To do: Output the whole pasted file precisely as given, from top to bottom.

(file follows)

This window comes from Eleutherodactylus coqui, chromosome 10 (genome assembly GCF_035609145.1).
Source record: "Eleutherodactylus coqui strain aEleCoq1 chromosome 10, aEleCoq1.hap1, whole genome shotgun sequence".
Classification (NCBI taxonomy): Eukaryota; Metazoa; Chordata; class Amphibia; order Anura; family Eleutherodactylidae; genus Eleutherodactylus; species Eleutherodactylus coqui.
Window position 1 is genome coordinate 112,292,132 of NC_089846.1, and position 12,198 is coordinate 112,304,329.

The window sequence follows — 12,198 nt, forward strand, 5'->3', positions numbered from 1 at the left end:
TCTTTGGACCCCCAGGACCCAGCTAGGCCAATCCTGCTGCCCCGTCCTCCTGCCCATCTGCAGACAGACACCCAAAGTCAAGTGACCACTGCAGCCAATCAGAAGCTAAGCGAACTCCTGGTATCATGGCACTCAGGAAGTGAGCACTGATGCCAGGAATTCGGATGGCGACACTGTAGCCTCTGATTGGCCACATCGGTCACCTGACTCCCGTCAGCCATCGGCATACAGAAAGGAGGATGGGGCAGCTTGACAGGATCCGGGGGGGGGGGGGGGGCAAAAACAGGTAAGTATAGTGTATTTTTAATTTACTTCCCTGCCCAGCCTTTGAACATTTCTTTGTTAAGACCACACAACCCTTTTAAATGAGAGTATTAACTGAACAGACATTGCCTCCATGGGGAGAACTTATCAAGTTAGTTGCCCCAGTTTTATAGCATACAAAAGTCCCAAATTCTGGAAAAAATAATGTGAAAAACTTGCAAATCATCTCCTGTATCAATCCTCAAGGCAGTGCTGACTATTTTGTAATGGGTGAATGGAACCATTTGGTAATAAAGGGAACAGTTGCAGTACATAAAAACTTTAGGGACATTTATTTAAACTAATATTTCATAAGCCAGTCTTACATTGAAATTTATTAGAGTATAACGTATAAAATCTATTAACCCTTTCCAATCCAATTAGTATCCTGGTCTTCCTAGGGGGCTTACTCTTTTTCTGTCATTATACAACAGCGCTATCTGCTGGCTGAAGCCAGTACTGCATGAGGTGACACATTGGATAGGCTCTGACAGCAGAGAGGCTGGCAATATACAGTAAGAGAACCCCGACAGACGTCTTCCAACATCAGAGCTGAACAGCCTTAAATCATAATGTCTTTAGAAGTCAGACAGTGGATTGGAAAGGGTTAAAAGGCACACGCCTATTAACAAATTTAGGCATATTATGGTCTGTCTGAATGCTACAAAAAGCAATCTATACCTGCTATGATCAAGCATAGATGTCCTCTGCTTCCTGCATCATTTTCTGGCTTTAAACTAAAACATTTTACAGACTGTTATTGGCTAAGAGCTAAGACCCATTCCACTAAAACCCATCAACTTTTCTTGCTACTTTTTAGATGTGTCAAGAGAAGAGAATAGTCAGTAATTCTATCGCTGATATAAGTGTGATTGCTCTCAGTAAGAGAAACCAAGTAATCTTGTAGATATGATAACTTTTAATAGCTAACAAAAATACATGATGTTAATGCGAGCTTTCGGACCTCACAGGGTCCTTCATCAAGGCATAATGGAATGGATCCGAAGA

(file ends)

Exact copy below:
This window comes from Eleutherodactylus coqui, chromosome 10 (genome assembly GCF_035609145.1).
Source record: "Eleutherodactylus coqui strain aEleCoq1 chromosome 10, aEleCoq1.hap1, whole genome shotgun sequence".
Classification (NCBI taxonomy): Eukaryota; Metazoa; Chordata; class Amphibia; order Anura; family Eleutherodactylidae; genus Eleutherodactylus; species Eleutherodactylus coqui.
Window position 1 is genome coordinate 112,292,132 of NC_089846.1, and position 12,198 is coordinate 112,304,329.

The window sequence follows — 12,198 nt, forward strand, 5'->3', positions numbered from 1 at the left end:
TCTTTGGACCCCCAGGACCCAGCTAGGCCAATCCTGCTGCCCCGTCCTCCTGCCCATCTGCAGACAGACACCCAAAGTCAAGTGACCACTGCAGCCAATCAGAAGCTAAGCGAACTCCTGGTATCATGGCACTCAGGAAGTGAGCACTGATGCCAGGAATTCGGATGGCGACACTGTAGCCTCTGATTGGCCACATCGGTCACCTGACTCCCGTCAGCCATCGGCATACAGAAAGGAGGATGGGGCAGCTTGACAGGATCCGGGGGGGGGGGGGGGGCAAAAACAGGTAAGTATAGTGTATTTTTAATTTACTTCCCTGCCCAGCCTTTGAACATTTCTTTGTTAAGACCACACAACCCTTTTAAATGAGAGTATTAACTGAACAGACATTGCCTCCATGGGGAGAACTTATCAAGTTAGTTGCCCCAGTTTTATAGCATACAAAAGTCCCAAATTCTGGAAAAAATAATGTGAAAAACTTGCAAATCATCTCCTGTATCAATCCTCAAGGCAGTGCTGACTATTTTGTAATGGGTGAATGGAACCATTTGGTAATAAAGGGAACAGTTGCAGTACATAAAAACTTTAGGGACATTTATTTAAACTAATATTTCATAAGCCAGTCTTACATTGAAATTTATTAGAGTATAACGTATAAAATCTATTAACCCTTTCCAATCCAATTAGTATCCTGGTCTTCCTAGGGGGCTTACTCTTTTTCTGTCATTATACAACAGCGCTATCTGCTGGCTGAAGCCAGTACTGCATGAGGTGACACATTGGATAGGCTCTGACAGCAGAGAGGCTGGCAATATACAGTAAGAGAACCCCGACAGACGTCTTCCAACATCAGAGCTGAACAGCCTTAAATCATAATGTCTTTAGAAGTCAGACAGTGGATTGGAAAGGGTTAAAAGGCACACGCCTATTAACAAATTTAGGCATATTATGGTCTGTCTGAATGCTACAAAAAGCAATCTATACCTGCTATGATCAAGCATAGATGTCCTCTGCTTCCTGCATCATTTTCTGGCTTTAAACTAAAACATTTTACAGACTGTTATTGGCTAAGAGCTAAGACCCATTCCACTAAAACCCATCAACTTTTCTTGCTACTTTTTAGATGTGTCAAGAGAAGAGAATAGTCAGTAATTCTATCGCTGATATAAGTGTGATTGCTCTCAGTAAGAGAAACCAAGTAATCTTGTAGATATGATAACTTTTAATAGCTAACAAAAATACATGATGTTAATGCGAGCTTTCGGACCTCACAGGGTCCTTCATCAAGGCATAATGGAATGGATCCGAAGA